Where Are We Now? Fun In Dementia Mum Land

In February my 89 year old Dad died suddenly after a few days of illness. He went into hospital on a Sunday. By Monday morning he was diagnosed with leukemia. By midday he had died of a bleed to the brain. After a lifetime of good health it was characteristic that he took a ‘no faffing’ approach to leaving us.

He was the main carer for his wife, my Mum who has dementia. They both always resisted our help though it was becoming evident that standards were slipping and their home was getting grubby. Dad also wasn’t a natural carer despite half a lifetime teaching first aid (you know how it goes. Up there with hairdressers with appalling hair, unhealthy doctors and teachers unwilling to learn new skills).

So it was a bit of a shock as to how much was not being done for

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Mum. I can’t blame Dad. He was 89. He learned to cook, to a fashion, at age 85 but on the whole he left Mum alone for hours and didn’t really check her state of cleanliness. Nobody is perfect. We all do the best we can. In addition I may not have realised quite how much Mum had declined in recent months.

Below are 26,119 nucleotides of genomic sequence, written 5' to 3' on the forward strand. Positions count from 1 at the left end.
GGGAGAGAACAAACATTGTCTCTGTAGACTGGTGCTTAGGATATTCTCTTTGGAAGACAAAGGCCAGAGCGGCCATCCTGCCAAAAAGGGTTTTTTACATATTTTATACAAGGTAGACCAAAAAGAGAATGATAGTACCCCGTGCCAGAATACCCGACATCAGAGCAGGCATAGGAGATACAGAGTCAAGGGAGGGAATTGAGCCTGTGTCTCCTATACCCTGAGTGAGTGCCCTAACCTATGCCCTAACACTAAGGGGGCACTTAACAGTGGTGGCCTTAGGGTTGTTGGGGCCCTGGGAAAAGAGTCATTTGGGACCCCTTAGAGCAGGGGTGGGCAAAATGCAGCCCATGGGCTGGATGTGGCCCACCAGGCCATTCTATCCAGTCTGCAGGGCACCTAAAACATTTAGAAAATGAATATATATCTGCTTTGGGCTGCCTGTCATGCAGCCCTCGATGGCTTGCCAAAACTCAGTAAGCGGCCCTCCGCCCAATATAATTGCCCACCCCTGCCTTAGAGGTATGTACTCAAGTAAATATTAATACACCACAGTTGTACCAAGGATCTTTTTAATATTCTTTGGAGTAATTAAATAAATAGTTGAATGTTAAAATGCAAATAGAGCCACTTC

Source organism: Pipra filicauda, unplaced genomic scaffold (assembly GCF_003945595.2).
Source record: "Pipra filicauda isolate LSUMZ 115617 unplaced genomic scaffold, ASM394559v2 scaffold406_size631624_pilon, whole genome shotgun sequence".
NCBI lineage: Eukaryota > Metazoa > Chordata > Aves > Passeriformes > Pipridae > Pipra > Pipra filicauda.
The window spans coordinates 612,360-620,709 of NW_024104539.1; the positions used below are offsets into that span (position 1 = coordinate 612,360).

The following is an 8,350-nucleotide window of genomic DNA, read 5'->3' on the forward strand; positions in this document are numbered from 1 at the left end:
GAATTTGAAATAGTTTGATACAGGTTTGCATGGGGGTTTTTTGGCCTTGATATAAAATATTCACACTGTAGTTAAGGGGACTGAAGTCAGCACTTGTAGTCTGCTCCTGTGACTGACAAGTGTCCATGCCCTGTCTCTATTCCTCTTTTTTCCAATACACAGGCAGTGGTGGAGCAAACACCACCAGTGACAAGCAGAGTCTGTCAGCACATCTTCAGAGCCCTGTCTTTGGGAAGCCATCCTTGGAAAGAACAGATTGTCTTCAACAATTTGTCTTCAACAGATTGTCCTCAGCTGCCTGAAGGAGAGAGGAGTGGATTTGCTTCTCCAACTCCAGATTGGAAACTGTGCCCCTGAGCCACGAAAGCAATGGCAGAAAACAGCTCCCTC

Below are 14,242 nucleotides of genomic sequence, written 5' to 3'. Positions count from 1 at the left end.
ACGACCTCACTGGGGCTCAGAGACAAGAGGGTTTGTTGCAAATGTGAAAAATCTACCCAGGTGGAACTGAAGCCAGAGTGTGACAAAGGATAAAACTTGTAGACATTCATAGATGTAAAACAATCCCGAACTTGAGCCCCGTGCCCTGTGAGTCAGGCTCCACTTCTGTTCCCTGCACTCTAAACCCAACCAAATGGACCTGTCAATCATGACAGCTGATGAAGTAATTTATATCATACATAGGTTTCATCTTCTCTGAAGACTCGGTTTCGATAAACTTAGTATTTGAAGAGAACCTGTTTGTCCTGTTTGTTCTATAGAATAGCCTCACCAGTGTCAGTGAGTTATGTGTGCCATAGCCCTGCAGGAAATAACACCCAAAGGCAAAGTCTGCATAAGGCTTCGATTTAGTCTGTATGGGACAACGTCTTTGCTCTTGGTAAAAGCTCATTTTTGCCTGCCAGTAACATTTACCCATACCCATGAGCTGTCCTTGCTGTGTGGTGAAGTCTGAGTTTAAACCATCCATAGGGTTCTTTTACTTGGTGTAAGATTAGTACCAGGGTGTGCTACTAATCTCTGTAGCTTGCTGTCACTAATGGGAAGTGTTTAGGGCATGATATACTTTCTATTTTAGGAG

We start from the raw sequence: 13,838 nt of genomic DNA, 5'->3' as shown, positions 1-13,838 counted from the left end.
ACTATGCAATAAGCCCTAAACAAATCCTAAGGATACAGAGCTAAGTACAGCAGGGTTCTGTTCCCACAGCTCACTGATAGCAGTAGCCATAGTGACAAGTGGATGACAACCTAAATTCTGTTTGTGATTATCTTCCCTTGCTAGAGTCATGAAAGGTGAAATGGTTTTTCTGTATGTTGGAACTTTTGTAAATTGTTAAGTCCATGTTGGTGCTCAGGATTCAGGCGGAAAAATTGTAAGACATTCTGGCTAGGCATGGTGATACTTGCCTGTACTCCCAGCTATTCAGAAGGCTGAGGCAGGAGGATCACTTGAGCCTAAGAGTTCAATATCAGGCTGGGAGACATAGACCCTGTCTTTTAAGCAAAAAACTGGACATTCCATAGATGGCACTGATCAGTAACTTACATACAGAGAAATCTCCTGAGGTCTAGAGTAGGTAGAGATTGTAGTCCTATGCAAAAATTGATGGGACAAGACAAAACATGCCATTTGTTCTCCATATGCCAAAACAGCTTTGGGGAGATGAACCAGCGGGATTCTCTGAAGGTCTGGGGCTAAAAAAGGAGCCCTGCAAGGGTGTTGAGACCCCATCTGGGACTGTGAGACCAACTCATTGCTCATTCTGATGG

So, since February my old non-life was suspended and I became her carer. It’s been a steep learning curve. We were left a mess financially. We have no lasting power of attorney. We haven’t even started processing Dad’s will (and despite decades telling us that all details were in his wardrobe and  who the solicitor was, both turned out to not be up to date information).

Add to this a very violent disagreement with my sibling over caring for Mum and as many carers have found, the complete evaporation of family and partner support in caring for an aged parent with care needs. Add my own battles with mental health issues and worries that despite doing better than I would have imagine, it is very early days and I could be quacking like a duck by Christmas.

It’s a reversal of roles. I am the sudden responsible adult whist the former responsible adult is like a confused, frightened child who has no idea who I am or my relationship to her. Tears, tantrums, humour, pathos and a broken, underfunded care system.

It’s all been like an ongoing soap opera. As life often is.

And it’s ongoing.

So forgive me if I think outloud here in future.

Image by Otto Nasser under this creative commons licence

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